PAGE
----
A title that tastes like team building for a chat about the wonderful and highly titled Parma, the subject of this meeting moderated by food and wine critics and signature of the Fiammetta Fadda newspaper: the title of "Italian Capital of Culture" joins those of Parma Capital of the Food Valley and, since 2015, in Parma, the First Unesco Creative Italian City for gastronomy. They will be with us Christian House, councilor for trade, tourism and the Unesco project of the Municipality of Parma e Anna Maria Meo, general director of the Regio Teatro di Parma. From masterpieces of art to trattorias passing through a world-famous culinary academy, the step is short, you will see.

Resilient agriculture and farmers

What does it mean to produce organic food today? What is precision agriculture? Why is nutriceutics the new frontier of our health? And, again, what is an eco-resort and how can a garden save the environment as well as surround our table. Sara Tieni from the editorial staff of our magazine will ask these and many other questions to Massimo Monti, CEO of Alce Nero, for 40 years in the organic and Mario Faro, CEO of Radicepura and Piante Faro, a horticultural company, leader in Europe in the sector of Mediterranean plants, as well as creator of the Radicepura Garden Festival.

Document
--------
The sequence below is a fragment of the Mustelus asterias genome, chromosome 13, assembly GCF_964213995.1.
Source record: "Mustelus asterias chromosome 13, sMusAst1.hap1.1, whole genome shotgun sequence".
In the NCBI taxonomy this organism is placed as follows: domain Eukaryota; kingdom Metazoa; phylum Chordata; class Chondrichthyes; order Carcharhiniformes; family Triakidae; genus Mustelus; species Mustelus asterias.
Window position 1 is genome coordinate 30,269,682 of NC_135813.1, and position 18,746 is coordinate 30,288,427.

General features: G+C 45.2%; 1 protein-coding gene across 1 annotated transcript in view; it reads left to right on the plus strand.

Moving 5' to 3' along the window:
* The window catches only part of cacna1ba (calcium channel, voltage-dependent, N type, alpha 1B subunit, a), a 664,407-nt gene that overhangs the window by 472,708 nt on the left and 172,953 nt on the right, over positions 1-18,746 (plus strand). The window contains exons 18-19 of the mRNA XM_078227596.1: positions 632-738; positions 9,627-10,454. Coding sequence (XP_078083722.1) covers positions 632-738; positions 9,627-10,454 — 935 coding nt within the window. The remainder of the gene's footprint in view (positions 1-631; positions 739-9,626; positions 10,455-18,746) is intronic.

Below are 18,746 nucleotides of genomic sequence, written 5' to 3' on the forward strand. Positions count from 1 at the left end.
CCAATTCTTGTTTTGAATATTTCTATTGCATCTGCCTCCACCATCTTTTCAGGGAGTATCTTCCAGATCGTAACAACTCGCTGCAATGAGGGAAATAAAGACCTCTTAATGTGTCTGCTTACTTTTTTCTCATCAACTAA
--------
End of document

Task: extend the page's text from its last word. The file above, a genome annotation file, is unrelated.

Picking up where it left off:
Sacred as wine

Danilo Poggio, our wine editor, finally explores the theme of “The sacredness of wine. From food to conviviality ". With him two guests with very different professional backgrounds: Giovanna Frosini, professor of history of the Italian language and Academic of the Crusca, e Beniamino Garofalo, CEO of Santa Margherita Gruppo Vinicolo who will tell us about great insights such as the one from which their great Pinot Grigio was born. But we will also talk about how consumers are changing, increasingly ethical and aware. Because it is from awareness, first of all, and from love and gratitude for what surrounds us that great works for the future are born.

The 5 rules of coffee that all bars should respect – Italian Cuisine

How to recognize a good coffee at the bar according to the Consortium for the protection of traditional Italian espresso